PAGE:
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Elevated CO2 Improves the Growth and Nitrogen Uptake Efficiency of Cucumber

Paper Reviewed
Dong, J., Gruda, N., Li, X., Tang, Y. and Duan, Z. 2020. Impacts of elevated CO2 on nitrogen uptake of cucumber plants and nitrogen cycling in a greenhouse soil. Applied Soil Ecology 145: 103342.

Winter vegetable production in greenhouses is a large and growing industry in China. However, low light intensity, low air temperature and other unfavorable growing conditions at this time of year limit plant growth and yield.

To combat such limitations, Dong et al. (2020) note that growers often add large amounts of fertilizer to the soil in an effort to increase nutrient availability, uptake and ultimately vegetable production. This practice, however, in the words of the five scientists "has resulted in serious greenhouse soil degradation, e.g. soil acidification and salinization, and environmental issues, e.g. pollution of underground water."

One possible method to improve winter vegetable growth in a greenhouse environment without adding high amounts of nitrogen (N) to the soil is to simply increase the air's CO2 concentration. In this regard, Dong et al. note that "elevated CO2 can enhance plant photosynthesis, nutrient uptake and thus plant productivity," and they add that from this perspective, "elevated CO2 has been anticipated to promote plant nutrient uptake and vegetable production as an alternative practice of the excessive fertilizer input [in greenhouses]." And so it was that the researchers set out to prove this very point.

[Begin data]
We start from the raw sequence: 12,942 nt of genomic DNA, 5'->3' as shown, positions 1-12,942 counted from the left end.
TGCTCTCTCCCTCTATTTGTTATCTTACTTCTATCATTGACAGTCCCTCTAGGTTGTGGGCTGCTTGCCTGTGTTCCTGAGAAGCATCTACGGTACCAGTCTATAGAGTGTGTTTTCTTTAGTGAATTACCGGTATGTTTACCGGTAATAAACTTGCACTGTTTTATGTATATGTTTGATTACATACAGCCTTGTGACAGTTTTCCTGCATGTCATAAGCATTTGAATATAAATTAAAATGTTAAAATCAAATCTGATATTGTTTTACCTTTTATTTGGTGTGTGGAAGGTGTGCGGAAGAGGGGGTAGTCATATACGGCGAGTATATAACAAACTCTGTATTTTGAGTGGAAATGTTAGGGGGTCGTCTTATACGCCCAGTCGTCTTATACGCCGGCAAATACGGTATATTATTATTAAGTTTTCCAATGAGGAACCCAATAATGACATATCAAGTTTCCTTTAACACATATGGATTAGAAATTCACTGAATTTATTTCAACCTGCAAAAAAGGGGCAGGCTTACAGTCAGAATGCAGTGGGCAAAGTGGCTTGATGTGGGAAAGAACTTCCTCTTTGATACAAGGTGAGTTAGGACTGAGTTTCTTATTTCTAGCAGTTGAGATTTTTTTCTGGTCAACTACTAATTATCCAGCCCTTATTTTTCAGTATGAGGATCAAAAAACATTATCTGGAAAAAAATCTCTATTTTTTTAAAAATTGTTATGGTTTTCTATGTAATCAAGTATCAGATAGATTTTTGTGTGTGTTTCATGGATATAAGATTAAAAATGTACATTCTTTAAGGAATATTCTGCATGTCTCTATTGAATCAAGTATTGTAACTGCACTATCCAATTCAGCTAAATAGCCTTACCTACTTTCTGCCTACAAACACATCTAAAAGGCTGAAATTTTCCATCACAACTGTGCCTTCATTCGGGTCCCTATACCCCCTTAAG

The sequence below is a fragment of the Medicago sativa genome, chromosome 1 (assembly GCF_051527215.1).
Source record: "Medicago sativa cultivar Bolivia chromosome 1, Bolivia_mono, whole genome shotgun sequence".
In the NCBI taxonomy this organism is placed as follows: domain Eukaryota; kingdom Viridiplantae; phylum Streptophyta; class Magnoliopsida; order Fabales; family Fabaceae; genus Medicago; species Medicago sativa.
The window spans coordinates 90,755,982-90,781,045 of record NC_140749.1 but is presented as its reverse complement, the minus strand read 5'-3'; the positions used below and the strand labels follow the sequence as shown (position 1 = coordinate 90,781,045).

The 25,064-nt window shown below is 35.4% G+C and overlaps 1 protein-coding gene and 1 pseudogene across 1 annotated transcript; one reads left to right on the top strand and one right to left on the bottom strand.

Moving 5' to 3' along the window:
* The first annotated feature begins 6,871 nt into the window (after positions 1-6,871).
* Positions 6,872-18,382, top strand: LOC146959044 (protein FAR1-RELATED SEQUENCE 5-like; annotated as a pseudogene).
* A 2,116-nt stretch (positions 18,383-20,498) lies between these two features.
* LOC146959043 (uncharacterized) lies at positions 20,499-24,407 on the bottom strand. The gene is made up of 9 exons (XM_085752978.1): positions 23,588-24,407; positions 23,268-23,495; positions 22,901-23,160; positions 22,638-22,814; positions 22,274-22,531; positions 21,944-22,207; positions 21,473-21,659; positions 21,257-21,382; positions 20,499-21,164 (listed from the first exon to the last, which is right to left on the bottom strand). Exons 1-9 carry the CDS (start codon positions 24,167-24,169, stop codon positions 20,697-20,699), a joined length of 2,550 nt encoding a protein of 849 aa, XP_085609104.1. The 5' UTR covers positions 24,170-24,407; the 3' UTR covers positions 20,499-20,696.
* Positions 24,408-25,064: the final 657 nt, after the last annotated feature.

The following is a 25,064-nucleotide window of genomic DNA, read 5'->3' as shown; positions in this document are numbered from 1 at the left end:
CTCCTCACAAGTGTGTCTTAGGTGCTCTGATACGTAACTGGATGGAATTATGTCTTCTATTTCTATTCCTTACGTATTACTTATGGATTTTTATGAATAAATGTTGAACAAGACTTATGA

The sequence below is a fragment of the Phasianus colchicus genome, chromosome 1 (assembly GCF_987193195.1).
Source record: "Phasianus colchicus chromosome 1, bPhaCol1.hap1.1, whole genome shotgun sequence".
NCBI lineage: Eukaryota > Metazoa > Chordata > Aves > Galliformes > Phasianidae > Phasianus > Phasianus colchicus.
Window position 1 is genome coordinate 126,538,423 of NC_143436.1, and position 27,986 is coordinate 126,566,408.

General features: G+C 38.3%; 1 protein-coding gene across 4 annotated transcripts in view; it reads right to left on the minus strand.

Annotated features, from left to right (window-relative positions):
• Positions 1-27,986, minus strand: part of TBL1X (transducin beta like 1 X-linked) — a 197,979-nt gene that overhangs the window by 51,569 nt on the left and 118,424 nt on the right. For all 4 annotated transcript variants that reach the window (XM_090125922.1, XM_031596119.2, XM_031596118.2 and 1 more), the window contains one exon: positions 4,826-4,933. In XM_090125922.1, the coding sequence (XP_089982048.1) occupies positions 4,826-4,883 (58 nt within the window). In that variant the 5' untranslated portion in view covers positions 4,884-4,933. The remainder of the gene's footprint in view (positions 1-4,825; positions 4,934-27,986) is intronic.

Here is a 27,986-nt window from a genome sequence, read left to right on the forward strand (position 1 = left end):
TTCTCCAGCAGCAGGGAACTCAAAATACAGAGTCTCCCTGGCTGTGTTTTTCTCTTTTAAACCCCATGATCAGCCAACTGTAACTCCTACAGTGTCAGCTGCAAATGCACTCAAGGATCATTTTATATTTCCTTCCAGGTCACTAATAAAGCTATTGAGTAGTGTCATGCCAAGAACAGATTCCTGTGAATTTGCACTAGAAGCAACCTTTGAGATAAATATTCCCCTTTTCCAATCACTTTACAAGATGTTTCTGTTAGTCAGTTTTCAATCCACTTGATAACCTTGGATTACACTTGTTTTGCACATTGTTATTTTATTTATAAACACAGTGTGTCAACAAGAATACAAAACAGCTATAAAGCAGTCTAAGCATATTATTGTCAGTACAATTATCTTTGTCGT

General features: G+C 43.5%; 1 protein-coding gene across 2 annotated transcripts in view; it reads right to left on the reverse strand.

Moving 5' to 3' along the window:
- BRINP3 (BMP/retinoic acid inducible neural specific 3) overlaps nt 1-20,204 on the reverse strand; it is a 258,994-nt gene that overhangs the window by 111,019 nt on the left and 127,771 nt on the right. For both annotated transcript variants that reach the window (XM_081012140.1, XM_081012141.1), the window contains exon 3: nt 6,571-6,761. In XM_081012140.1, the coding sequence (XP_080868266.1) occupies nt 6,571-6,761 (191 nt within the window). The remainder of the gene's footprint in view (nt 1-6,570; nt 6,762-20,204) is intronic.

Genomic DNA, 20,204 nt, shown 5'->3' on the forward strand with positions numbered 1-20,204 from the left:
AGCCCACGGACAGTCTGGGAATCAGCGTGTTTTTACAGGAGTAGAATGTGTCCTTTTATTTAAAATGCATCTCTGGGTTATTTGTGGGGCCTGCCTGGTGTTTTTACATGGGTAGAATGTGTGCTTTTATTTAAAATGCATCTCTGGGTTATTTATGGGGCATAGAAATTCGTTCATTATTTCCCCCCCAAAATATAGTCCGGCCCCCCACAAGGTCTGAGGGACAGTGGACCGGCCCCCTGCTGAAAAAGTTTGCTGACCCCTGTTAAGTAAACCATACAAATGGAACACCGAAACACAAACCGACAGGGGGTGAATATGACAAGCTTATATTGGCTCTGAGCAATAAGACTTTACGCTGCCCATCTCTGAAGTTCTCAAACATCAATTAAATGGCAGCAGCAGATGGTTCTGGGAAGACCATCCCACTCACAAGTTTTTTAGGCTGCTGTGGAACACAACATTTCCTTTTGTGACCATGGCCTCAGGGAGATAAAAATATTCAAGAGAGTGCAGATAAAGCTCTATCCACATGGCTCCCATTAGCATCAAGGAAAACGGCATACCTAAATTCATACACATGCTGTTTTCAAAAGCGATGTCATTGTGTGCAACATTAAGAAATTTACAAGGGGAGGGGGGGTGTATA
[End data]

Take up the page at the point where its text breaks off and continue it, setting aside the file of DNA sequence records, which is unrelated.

To accomplish their objective they grew cucumber (Cucumis sativus, cv. Jinmei 3) plants in open-top chambers in a glasshouse in Nanjing, China, under three CO2 concentrations (400, 800 or 1200 ppm, corresponding to ambient, elevated and super-elevated CO2) and two N application rates (0.06 or 0.24 g N per kg of soil, corresponding to low or high N). Results of the study revealed that "elevated CO2 averagely increased the biomass of the entire plant, coarse roots and fine roots by 29%, 38% and 64% whilst super-elevated CO2 increased the biomass to a lesser extent by 20%, 26% and 11%, respectively." Dong et al. also report that CO2 enrichment "improved N uptake efficiency of [the] cucumber plants as indicated by [an] increase biomass and N concentration of [the] fine roots." Further, higher levels of CO2 "decrease[d] soil N loss associated with decreased nitrification and denitrification under high N application in a greenhouse soil."

Commenting on their key findings, the authors conclude "elevated CO2 is therefore evidenced as an effective practice to alternate N fertilizer input by increased plant N uptake and decreased the risk of N loss in greenhouse horticultural system." Thus, Chinese greenhouse vegetable growers can improve food yields while also reversing years of soil degradation from excessive N application by simply increasing the levels of atmospheric CO2 within their greenhouses to harness the wonderful benefits of atmospheric CO2.

Posted 27 July 2020